This beautiful clock was crafted in France in the late 19th Century. The clock is a monument to this period of industrialisation and technological innovation, being decorated with an allegory of Labour.
Labour is depicted in patinated spelter as a classical female figure wearing a draped gown and a laurel wreath. She holds a sprocket-wheel—a part of a machine—and a long-handled blacksmith’s hammer. A miniature patinated spelter model of a steam train is positioned near her feet. Labour sits beside a patinated spelter drum case which is mounted with a circular black marble dial with gilt Roman Numerals. This is encircled by a gilt spelter egg-and-dart ring, and is set behind a glass lens with a beaded gilt spelter bezel. The clock case is topped by a patinated spelter laurel wreath, which is propped up on either a pair of tongs or a compass. As a traditional symbol of honour and victory, the laurel wreath may, in this instance, represent the glory of industrial progress. To the left of the clock case, there is a group of patinated spelter tools, including an anvil and a set square.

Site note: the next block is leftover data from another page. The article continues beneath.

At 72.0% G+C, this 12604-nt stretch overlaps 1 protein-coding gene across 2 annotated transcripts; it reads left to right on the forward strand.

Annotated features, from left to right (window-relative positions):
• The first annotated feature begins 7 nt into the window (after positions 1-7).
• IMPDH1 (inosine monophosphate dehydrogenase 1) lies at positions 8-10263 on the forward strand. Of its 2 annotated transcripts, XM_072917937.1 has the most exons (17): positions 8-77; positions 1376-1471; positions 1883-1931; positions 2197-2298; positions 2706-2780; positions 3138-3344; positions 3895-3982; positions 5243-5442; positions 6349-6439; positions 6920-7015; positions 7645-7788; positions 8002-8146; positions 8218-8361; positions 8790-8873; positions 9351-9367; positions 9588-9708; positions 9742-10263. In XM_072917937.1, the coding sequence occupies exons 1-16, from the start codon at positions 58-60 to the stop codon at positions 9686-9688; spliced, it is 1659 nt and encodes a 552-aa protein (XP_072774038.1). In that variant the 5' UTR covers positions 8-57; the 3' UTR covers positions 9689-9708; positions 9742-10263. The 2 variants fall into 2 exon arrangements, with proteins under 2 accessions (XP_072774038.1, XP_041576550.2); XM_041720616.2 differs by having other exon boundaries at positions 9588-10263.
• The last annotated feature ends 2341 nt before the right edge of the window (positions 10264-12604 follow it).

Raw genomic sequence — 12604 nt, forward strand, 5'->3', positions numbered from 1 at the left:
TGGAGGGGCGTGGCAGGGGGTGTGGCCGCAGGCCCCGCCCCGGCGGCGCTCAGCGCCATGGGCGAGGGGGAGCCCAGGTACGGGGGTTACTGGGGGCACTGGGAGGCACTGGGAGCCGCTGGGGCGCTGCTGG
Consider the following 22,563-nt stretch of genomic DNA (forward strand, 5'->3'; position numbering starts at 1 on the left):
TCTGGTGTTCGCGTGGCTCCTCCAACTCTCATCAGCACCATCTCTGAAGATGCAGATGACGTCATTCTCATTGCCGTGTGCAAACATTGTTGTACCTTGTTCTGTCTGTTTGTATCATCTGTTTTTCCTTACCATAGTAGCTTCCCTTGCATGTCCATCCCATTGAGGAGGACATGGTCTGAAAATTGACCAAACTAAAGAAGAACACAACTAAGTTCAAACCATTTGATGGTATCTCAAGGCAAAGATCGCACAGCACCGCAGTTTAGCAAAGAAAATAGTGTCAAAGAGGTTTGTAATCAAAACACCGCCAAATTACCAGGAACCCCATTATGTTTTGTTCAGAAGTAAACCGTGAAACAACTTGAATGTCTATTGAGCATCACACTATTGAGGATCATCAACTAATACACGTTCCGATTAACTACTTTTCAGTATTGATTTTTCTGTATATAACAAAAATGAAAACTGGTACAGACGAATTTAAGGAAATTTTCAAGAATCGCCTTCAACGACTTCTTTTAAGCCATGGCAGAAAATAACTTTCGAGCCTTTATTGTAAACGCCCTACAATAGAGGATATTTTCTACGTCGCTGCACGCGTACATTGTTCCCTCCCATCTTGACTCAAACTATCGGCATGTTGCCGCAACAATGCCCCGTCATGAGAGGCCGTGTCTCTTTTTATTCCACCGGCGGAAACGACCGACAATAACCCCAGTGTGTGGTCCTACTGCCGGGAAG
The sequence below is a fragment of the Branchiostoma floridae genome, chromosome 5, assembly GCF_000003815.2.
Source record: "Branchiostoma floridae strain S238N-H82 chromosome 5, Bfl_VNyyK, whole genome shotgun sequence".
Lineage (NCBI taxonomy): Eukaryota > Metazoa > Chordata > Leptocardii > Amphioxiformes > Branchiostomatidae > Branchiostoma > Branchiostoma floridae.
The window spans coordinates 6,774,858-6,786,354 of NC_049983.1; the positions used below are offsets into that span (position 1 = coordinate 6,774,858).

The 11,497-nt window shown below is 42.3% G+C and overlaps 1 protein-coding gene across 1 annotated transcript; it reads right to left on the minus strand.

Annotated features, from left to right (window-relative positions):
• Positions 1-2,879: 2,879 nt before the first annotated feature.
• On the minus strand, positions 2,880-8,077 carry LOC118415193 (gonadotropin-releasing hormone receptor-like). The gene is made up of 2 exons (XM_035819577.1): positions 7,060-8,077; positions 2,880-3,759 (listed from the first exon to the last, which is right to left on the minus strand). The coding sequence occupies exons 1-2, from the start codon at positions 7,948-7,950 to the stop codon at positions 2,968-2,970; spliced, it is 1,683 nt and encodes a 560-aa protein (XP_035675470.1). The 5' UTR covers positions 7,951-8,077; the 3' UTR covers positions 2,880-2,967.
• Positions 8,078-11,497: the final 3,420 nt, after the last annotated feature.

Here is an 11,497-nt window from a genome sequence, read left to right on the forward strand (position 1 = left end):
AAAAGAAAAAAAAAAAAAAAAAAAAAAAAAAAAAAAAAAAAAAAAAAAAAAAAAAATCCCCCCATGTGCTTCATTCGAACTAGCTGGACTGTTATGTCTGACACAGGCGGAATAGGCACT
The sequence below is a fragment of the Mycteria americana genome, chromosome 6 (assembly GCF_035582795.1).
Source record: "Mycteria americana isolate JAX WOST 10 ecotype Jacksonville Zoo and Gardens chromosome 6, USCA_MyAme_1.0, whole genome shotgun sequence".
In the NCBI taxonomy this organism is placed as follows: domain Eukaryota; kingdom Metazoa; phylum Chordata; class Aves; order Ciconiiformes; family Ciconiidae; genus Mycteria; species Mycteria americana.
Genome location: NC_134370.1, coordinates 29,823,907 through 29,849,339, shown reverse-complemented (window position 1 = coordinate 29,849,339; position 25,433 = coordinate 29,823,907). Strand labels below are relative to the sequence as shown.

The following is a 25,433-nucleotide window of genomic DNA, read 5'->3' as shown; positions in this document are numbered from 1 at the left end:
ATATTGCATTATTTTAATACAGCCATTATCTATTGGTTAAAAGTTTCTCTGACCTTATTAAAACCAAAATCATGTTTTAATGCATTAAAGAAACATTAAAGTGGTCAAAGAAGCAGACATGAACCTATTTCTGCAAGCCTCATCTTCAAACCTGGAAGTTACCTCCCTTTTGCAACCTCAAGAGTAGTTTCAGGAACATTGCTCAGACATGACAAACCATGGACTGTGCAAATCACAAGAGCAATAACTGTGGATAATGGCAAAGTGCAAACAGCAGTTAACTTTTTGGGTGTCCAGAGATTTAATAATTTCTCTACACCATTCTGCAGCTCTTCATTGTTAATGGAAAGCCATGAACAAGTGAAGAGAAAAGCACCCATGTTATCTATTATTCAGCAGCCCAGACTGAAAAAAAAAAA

The clock case and accompanying sculptures are set on a stepped rectangular base which is veneered in malachite, a semiprecious green stone. The sides of the base are fitted with patinated spelter machine-like handles, and its front is decorated with patinated spelter low-relief panels. These depict groups of putti engaged in various activities, including writing and playing musical instruments, and a profile portrait of a male head. A patinated spelter leaf-and-dart band extends along the width of the base’s lower section. The base stands on patinated spelter feet, the front two of which are shaped like paws with foliate flourishes, and the front central foot is decorated with scrollwork, stylised foliage and a lion head mask.